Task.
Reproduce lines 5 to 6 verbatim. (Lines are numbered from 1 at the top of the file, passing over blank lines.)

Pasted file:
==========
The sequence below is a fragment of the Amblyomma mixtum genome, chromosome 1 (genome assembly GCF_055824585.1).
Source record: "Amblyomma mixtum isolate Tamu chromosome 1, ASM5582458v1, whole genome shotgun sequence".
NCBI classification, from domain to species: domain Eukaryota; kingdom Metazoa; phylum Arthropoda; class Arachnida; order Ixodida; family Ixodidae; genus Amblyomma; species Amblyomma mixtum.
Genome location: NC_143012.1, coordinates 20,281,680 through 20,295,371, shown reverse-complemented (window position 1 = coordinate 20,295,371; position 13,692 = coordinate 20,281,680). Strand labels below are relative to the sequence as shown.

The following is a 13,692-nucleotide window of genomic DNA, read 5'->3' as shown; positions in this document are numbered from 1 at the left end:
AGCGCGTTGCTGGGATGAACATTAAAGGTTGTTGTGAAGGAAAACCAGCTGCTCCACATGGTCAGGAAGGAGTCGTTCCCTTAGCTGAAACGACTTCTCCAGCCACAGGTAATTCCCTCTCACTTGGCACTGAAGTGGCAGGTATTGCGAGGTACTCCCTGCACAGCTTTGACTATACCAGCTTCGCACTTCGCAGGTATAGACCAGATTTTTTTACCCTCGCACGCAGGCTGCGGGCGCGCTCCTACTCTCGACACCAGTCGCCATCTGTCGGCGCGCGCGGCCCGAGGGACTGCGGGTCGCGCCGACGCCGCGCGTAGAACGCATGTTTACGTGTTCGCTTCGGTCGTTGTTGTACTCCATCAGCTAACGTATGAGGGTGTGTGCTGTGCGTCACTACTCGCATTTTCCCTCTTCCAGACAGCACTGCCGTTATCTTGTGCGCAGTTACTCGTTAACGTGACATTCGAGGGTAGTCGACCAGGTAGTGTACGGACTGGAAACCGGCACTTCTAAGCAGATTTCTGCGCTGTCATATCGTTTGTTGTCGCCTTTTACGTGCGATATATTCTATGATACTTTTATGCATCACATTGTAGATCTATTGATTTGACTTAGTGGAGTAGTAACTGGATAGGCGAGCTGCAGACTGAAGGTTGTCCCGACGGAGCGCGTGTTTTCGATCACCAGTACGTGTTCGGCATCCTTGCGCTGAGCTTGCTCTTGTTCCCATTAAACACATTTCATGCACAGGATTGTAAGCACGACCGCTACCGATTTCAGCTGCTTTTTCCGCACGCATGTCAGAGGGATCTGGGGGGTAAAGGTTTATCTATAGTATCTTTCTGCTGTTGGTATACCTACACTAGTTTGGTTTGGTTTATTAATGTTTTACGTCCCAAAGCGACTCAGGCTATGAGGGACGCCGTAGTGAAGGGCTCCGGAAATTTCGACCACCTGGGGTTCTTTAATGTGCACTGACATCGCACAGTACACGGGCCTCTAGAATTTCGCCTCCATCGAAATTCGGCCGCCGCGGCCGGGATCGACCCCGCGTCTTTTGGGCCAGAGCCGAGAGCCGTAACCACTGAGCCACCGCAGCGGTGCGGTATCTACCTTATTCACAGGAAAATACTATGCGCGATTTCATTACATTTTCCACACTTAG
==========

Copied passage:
The following is a 13,692-nucleotide window of genomic DNA, read 5'->3' as shown; positions in this document are numbered from 1 at the left end:
AGCGCGTTGCTGGGATGAACATTAAAGGTTGTTGTGAAGGAAAACCAGCTGCTCCACATGGTCAGGAAGGAGTCGTTCCCTTAGCTGAAACGACTTCTCCAGCCACAGGTAATTCCCTCTCACTTGGCACTGAAGTGGCAGGTATTGCGAGGTACTCCCTGCACAGCTTTGACTATACCAGCTTCGCACTTCGCAGGTATAGACCAGATTTTTTTACCCTCGCACGCAGGCTGCGGGCGCGCTCCTACTCTCGACACCAGTCGCCATCTGTCGGCGCGCGCGGCCCGAGGGACTGCGGGTCGCGCCGACGCCGCGCGTAGAACGCATGTTTACGTGTTCGCTTCGGTCGTTGTTGTACTCCATCAGCTAACGTATGAGGGTGTGTGCTGTGCGTCACTACTCGCATTTTCCCTCTTCCAGACAGCACTGCCGTTATCTTGTGCGCAGTTACTCGTTAACGTGACATTCGAGGGTAGTCGACCAGGTAGTGTACGGACTGGAAACCGGCACTTCTAAGCAGATTTCTGCGCTGTCATATCGTTTGTTGTCGCCTTTTACGTGCGATATATTCTATGATACTTTTATGCATCACATTGTAGATCTATTGATTTGACTTAGTGGAGTAGTAACTGGATAGGCGAGCTGCAGACTGAAGGTTGTCCCGACGGAGCGCGTGTTTTCGATCACCAGTACGTGTTCGGCATCCTTGCGCTGAGCTTGCTCTTGTTCCCATTAAACACATTTCATGCACAGGATTGTAAGCACGACCGCTACCGATTTCAGCTGCTTTTTCCGCACGCATGTCAGAGGGATCTGGGGGGTAAAGGTTTATCTATAGTATCTTTCTGCTGTTGGTATACCTACACTAGTTTGGTTTGGTTTATTAATGTTTTACGTCCCAAAGCGACTCAGGCTATGAGGGACGCCGTAGTGAAGGGCTCCGGAAATTTCGACCACCTGGGGTTCTTTAATGTGCACTGACATCGCACAGTACACGGGCCTCTAGAATTTCGCCTCCATCGAAATTCGGCCGCCGCGGCCGGGATCGACCCCGCGTCTTTTGGGCCAGAGCCGAGAGCCGTAACCACTGAGCCACCGCAGCGGTGCGGTATCTACCTTATTCACAGGAAAATACTATGCGCGATTTCATTACATTTTCCACACTTAG